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(,) or in-parens-comma is a programming language designed with the thought that Brain-Flak has too many types of brackets. To run it, you use the interpreter here.


Each command (an area in commas) has up to seven comma separated arguments, which aren’t necessarily all given and usually have different effects when not.
The first argument (var-to-access) is the argument that defines the return value (the starting value of that variable) and an un-given (None) to-access returns (each iteration) 1.
The second argument (value-to-set) defines what the variable var-to-access is set to. It does not change anything with a to-access of None, or with a to-set of None.
The third (integer output) is self-explanatory. It outputs that argument (if provided) as an integer followed by a new line.
The fourth (char output) does the same, but maps the number to a char and has no trailing new line. It also only outputs if the provided input is greater than 0
The fifth and sixth are the two parts of the condition. If the output of the fifth is at least that of the sixth (nothing is equal to nothing) then the rest runs once, and then while the fifth is greater than the sixth (it evaluates it each time), it runs the rest.
The seventh argument is the max number of iterations. The max number gotten is the absolute value of the return value of the seventh argument. It is evaluated only once at beginning.
Also, note that are variables default to 0. Also, the return values of a looping expression is the sum or the return values of each run. However, when the max loops is 0, the return value is -1.
The return values of adjacent commands are added.
The end-of-input char is -1 (which, conveniently, is equal to None in the condition)
The arguments are evaluated in the following order: first, the 7th argument, then (each iteration) the 5th then 6th arguments are evaluated and compared, and if the comparison succeeds (on first iteration of the return of the 5th is at least that of the 6th, and after that if the 5th is greater than the 6th), then the 1st argument, then 2nd, then 3rd, and then 4th arguments are evaluated, and only then is the return value of that iteration (the value of variable[return of first]) decided, and then that variable is set to the return value of the 2nd variable, and then the integer output happens, and then the string output happens. Then it loops back and evaluates the 5th and 6th again, compares them, and so on.


d: display the output/return value of the code (equivalent to wrapping the whole thing in (,,[the code]) )
D: display each expression ran and the return value of it
n: numbers are outputted with trailing spaces (default is newlines)
N: numbers are outputted with no trailing character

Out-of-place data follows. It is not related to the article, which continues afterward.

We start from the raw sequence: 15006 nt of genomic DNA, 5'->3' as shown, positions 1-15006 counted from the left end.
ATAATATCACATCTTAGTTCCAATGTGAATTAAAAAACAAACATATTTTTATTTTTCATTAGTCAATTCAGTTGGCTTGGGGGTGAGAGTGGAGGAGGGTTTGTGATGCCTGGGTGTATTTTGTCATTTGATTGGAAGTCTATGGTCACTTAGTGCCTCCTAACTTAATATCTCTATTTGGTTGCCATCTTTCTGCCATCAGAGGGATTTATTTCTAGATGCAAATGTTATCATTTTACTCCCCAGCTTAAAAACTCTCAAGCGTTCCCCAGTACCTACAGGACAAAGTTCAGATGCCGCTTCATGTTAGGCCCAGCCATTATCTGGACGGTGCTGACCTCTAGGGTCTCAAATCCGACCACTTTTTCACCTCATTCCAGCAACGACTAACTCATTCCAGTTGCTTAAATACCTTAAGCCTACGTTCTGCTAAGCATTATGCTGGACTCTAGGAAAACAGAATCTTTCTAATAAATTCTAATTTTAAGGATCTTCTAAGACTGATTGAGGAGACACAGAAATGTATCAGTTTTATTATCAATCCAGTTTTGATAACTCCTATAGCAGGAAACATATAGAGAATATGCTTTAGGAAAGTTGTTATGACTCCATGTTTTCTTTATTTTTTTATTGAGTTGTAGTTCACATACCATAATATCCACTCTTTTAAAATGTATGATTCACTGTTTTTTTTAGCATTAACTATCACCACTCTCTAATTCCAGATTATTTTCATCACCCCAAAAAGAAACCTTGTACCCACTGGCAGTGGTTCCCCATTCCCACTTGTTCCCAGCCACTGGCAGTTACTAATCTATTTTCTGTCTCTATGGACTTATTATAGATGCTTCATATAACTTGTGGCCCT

m: a negative max number of iterations flips the sign of the return value
M: a negative max number of iterations behaves the same as 0 max iterations
i: input is split along non-digits, and each non-empty part of the split is parsed as an integer (basically integer input)
s: output becomes the 6th and 7th arguments, and control flow becomes 3rd, 4th, and 5th.
S: the two output arguments switch places.
v: output all variables at the end of program.
Note that some implementations may not support some or all flags.

Special Vars

0: Accessing gives the next character of input, and setting defines which character of input to give next, with 1-based indexing. Setting var[0] to a number less than 1 indexes from the back (AKA setting it to -1 will next give you the last character of input)
-1: The random variable. Accessing will give a random number between 0 and 1 less than the most recent value it was set to (starting at 2)
-2: The current number of seconds since the Epoch. Setting reduces all future gets by the value it was set to (so setting it to itself means each next time it's gotten gives the time since you set it to itself)


1: Defaults to a variable that returns one, and setting does nothing to.
2: Doesn't preform the setting operation.
3 & 4: Doesn't output anything.
5 & 6: Evaluates to -1 (equal to end-of-input).
7: No limit on number of iterations.


() returns 1.
()() returns 2.
(,,()) outputs 1.
((),()) sets variable 1 to 1 and returns 0.
((),((()))) sets variable one to the ASCII vie of the first input character.
(,,(),,()) outputs 1 infinitely.


function translate(bin_code) {
  let used = bin_code.map(a=>a[0]);
  let inp_code = "(()()(),(,,,,(())))((),()()()())";
  for (let line of bin_code){
    for (let item of line){
      inp_code += `${item>0?'(':''}((),(())())${item>0?`,${'()'.repeat(item)})`:''}`;
  inp_code += `
  return inp_code;

Run the resultant code with the flags sSm